Flint stopped his car before the door marked twenty-three and got out. Beneath Flint's shirt, Clint twitched in an uneasy sleep. Flint heard a man's and woman's voices tangled in argument through an open door, cursing each other purple. Beer cans and garbage littered the parched grass. Flint thought that the South wasn't what it used to be.

He knocked on the door of number twenty-three. A dog began barking from within, a high-pitched yap yap yap yap.

"It's all right, Mama," he heard a man say.

That voice. Familiar, wasn't it?

A latch clicked. The door opened a few inches before the chain stopped it.

Flint was looking at a slice of pudgy face and a sapphireblue eye.

An oily comma of dark brown hair hung down over the man's forehead.

"Yes sir?" that deep, slightly raspy, oh-so-familiar voice asked as the dog continued to yap in the background.

"I'm Flint Murtaugh. Smoates sent me."

"Oh, yessir! Come on in!" The man took the chain off, opened the door wider, and Flint caught his breath with a startled gasp.

Standing before him, wearing a pair of black pants and a red shirt with a wide, tall collar and silver spangles on the shoulders, was a man who had died fourteen years before.

"Don't mind Mama," Elvis Presley said with a nervous grin. "She's got a bark, but she don't have no bite."

"You're. . ." No, of course it wasn't! "Who the hell are you?"

"Pelvis Eisley's the name." He offered a fleshy hand, the fingers of which were laden with gaudy fake diamond rings.

Flint just looked at it, and the other man withdrew it after a few seconds as if fearful he'd caused offense. "Mama, get on back now!

Give him some room! Come on in, pardon the mess!"

Flint crossed the threshold as if in a daze. Pelvis Eisleythe big-bellied, fat-jowled twin of Elvis Presley as he'd been the year of his death at Graceland-closed the door, relocked it, and scooped up a grocery sack from the nearest chair. It was filled, Flint saw, with potato chip bags, boxes of doughnuts, and other junk food. "There you go, Mr. Murtaugh, you can set yourself right here."

"This is a joke, isn't it?" Flint asked.

"Sir?"

A spring jabbed his butt, and only then did Flint realize he'd sat down in the chair. "This has got to be a-" Before he could finish, a little barking thing covered with brownand-white splotches leapt onto his lap, its wet pug nose mashed flat and its eyes bulbous. It began yapping in his face.

Meet the Pelvis "Mama!" Pelvis scolded. "You mind your manners!" He lifted the bulldog off Flint and put her down, but the animal was instantly up on Flint's lap again.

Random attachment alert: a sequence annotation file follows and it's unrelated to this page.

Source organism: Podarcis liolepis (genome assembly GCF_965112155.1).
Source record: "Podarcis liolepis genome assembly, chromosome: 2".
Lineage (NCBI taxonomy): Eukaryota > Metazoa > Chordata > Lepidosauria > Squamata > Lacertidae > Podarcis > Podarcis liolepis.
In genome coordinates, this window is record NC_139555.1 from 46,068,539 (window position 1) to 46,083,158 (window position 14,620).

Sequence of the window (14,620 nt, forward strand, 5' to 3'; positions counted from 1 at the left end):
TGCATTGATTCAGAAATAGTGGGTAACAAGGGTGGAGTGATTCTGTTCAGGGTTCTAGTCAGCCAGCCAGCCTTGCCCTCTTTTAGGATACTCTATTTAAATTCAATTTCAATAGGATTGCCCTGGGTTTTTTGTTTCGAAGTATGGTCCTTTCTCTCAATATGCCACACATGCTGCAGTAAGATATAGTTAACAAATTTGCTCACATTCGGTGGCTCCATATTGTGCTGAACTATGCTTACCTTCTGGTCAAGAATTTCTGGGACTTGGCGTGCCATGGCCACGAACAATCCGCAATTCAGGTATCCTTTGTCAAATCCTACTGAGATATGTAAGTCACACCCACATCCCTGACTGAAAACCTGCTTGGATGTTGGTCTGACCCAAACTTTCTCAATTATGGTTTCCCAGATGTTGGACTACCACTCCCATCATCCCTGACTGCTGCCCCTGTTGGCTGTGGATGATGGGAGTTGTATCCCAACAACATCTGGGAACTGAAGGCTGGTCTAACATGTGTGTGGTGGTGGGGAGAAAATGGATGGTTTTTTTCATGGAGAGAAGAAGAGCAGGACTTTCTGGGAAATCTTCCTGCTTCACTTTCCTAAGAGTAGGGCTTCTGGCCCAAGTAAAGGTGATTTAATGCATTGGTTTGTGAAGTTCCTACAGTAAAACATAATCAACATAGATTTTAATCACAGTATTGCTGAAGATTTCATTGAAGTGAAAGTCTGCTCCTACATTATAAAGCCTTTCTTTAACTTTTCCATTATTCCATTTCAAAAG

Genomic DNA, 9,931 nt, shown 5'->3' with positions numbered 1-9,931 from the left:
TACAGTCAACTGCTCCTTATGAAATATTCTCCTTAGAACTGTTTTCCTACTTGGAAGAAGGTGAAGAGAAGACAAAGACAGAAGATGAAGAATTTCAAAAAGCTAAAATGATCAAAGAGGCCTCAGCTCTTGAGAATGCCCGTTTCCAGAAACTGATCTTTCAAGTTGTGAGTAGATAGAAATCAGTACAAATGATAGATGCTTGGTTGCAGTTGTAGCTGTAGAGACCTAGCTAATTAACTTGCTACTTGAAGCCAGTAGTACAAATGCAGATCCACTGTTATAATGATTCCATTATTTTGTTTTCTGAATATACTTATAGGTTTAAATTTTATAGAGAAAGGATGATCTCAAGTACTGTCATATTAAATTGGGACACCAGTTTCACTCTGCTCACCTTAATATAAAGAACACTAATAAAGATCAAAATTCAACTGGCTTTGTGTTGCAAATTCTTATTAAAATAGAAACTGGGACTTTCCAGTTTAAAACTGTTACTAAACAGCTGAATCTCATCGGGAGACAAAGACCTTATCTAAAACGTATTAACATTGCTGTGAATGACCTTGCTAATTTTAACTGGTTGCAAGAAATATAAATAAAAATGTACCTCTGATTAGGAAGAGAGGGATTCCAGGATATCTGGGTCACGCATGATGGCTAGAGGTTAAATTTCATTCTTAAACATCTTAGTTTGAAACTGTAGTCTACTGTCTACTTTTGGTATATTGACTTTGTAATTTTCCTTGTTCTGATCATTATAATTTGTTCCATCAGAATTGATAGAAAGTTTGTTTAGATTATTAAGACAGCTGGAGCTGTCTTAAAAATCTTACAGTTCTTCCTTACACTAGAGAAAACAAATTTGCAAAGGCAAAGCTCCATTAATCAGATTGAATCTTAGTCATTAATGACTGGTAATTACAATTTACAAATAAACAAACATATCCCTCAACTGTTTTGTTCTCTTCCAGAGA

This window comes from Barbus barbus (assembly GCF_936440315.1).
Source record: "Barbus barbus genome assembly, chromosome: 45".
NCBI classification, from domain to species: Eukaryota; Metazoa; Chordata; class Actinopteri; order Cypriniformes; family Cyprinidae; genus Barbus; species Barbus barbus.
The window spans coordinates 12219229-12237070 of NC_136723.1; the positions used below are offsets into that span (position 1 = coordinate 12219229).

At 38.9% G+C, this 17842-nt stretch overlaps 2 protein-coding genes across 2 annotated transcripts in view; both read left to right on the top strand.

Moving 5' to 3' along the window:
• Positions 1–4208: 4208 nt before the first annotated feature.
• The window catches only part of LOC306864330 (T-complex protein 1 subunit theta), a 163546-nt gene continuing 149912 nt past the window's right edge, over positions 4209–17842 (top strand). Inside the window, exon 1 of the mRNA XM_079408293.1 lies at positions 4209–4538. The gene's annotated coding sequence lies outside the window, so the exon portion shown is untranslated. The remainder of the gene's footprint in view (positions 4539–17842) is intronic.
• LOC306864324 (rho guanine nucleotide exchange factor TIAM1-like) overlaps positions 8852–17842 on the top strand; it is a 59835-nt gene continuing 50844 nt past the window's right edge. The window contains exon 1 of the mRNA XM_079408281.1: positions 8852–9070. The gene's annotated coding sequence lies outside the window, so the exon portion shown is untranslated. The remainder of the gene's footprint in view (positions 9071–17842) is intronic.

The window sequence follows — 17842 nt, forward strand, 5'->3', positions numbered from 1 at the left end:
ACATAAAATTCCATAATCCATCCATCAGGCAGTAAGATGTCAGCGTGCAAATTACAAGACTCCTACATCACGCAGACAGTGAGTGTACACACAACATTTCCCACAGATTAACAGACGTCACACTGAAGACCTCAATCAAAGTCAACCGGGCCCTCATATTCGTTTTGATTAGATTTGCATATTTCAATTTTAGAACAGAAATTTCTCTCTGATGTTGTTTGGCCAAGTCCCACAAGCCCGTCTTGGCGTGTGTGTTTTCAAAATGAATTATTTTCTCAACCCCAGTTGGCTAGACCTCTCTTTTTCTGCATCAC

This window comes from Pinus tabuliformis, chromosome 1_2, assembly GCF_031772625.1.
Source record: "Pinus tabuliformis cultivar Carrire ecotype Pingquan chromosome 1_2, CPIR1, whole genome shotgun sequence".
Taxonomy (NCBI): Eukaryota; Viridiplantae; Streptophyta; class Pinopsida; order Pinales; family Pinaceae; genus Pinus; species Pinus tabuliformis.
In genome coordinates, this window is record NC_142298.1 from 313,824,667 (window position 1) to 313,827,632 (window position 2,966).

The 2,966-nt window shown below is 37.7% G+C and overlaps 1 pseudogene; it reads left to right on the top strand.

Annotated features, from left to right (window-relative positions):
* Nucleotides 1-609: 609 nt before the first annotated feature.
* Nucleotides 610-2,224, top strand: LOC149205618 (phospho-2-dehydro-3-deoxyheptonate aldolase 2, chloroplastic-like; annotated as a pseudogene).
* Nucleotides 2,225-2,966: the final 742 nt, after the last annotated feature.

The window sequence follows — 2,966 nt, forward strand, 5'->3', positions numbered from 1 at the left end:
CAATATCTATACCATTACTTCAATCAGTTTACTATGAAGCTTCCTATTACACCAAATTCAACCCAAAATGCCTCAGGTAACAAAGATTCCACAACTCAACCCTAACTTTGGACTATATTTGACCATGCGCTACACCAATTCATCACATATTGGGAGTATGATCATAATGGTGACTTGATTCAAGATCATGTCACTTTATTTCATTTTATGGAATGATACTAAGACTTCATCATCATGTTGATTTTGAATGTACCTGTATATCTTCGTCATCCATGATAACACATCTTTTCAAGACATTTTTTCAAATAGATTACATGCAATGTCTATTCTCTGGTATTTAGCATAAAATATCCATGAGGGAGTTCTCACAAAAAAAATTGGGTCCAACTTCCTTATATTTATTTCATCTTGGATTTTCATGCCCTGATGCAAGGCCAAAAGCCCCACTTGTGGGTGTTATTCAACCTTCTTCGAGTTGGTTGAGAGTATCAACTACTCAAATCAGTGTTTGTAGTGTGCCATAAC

"I reckon she likes you," Pelvis said, smiling an Elvis sneer.

"I ... hate ... dogs," Flint replied in his chill whisper.

"Get it off me. Now.

"Lordy, Mama!" Pelvis picked the dog up and held her against his jiggling belly while the animal continued to bark and struggle. "Don't everbody in this world enjoy your shenanigans, you hear? Hold still!"

The dog's thrashings made Flint think of a Slinky. Its watery eyes remained fixed on him as he used his handkerchief to brush the dog hairs from the knees of his pants.

"You want something'to drink, Mr. Murtaugh? How 'bout some buttermilk?"

"No. " The very smell of buttermilk made him deathly ill.

"Got some pickled pig's feet, if you want a bite to-" "Eisley,"

Flint interrupted, "how much did that bastard pay you?"

"sir?9t "Smoates. How much did he pay you to pull this joke on me?" !

Pelvis frowned. He and the struggling dog wore the same expression. "I don't believe I know what you mean, sir."

"Okay, it was a good joke! See, I'm laughin'!" Flint stood up, his face grim. He glanced around the cramped little room and saw that Eisley's living habits were the equivalent of buttermilk and pickled pig's feet. On one wall a large poster of Elvis Presley had been thumb-tacked up; it was the dangerous, cat-sneer face of the young Elvis before Las Vegas stole the Memphis from his soul. On a table was a beggar's banquet of cheap plaster Elvis statues and busts; a cardboard replica of Graceland; a framed photograph of Elvis standing with his gloomy, hollow-eyed mother, and a dozen other Elvis knickknacks and geegaws that Flint found utterly repugnant. Another wall held a black velvet portrait of Elvis and Jesus playing games on the steps of what was presumably heaven. Flint felt nauseated. "How can you stand to live in all this crap?"

Pelvis looked stunned for a few seconds. Then his grin flooded back. "Oh, now you're joshin' me!" The dog got away from him and slipped to the floor, then leapt up onto the bed amid empty Oreo and Chips Ahoy coolde bags and started yapping again.

"Listen, I've got a job to do, so I'll just say fare thee well and get out." Flint started for the door.

"Mr. Smoates said you and me was gonna be partners," Pelvis said with a hurt whine. "Said you was gonna teach me eveethin' you knew."

Flint stopped with his hand on the latch.

"Said you and me was gonna track a skin together," Pelvis went on.

"Hush, Mama!"

Flint wheeled around, his face bleached to the shade of the white streak in his hair. "You mean ... you're tellin' me ... this is not a joke?"

"No sir. I mean, yes sir. Mr. Smoates from the office to get me, 'cause that's where the phone is.

Mr. Smoates said you was on your way, and we was gonna track a skin together. Uh ... is that the same as being' a bounty hunter?"